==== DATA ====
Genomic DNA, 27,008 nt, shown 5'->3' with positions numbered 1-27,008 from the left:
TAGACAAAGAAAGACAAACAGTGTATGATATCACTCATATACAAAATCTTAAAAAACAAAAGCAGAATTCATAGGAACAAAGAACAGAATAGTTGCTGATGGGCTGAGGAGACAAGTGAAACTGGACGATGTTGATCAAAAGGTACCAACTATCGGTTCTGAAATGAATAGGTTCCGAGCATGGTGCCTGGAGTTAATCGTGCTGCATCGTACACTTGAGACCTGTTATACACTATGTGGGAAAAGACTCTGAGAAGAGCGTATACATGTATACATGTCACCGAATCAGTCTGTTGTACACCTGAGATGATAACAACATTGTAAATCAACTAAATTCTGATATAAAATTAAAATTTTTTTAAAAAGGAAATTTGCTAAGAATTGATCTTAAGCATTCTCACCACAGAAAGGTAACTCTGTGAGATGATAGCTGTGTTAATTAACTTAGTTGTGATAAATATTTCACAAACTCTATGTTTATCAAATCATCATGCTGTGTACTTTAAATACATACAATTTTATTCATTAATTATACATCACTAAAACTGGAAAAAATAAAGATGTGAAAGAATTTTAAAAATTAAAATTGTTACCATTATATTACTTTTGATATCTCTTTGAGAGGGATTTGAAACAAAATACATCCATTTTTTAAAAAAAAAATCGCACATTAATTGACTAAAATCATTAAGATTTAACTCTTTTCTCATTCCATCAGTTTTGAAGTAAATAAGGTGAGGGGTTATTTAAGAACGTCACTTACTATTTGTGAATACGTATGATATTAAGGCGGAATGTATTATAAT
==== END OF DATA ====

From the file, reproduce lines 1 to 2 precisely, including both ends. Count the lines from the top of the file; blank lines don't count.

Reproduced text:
Genomic DNA, 27,008 nt, shown 5'->3' with positions numbered 1-27,008 from the left:
TAGACAAAGAAAGACAAACAGTGTATGATATCACTCATATACAAAATCTTAAAAAACAAAAGCAGAATTCATAGGAACAAAGAACAGAATAGTTGCTGATGGGCTGAGGAGACAAGTGAAACTGGACGATGTTGATCAAAAGGTACCAACTATCGGTTCTGAAATGAATAGGTTCCGAGCATGGTGCCTGGAGTTAATCGTGCTGCATCGTACACTTGAGACCTGTTATACACTATGTGGGAAAAGACTCTGAGAAGAGCGTATACATGTATACATGTCACCGAATCAGTCTGTTGTACACCTGAGATGATAACAACATTGTAAATCAACTAAATTCTGATATAAAATTAAAATTTTTTTAAAAAGGAAATTTGCTAAGAATTGATCTTAAGCATTCTCACCACAGAAAGGTAACTCTGTGAGATGATAGCTGTGTTAATTAACTTAGTTGTGATAAATATTTCACAAACTCTATGTTTATCAAATCATCATGCTGTGTACTTTAAATACATACAATTTTATTCATTAATTATACATCACTAAAACTGGAAAAAATAAAGATGTGAAAGAATTTTAAAAATTAAAATTGTTACCATTATATTACTTTTGATATCTCTTTGAGAGGGATTTGAAACAAAATACATCCATTTTTTAAAAAAAAAATCGCACATTAATTGACTAAAATCATTAAGATTTAACTCTTTTCTCATTCCATCAGTTTTGAAGTAAATAAGGTGAGGGGTTATTTAAGAACGTCACTTACTATTTGTGAATACGTATGATATTAAGGCGGAATGTATTATAAT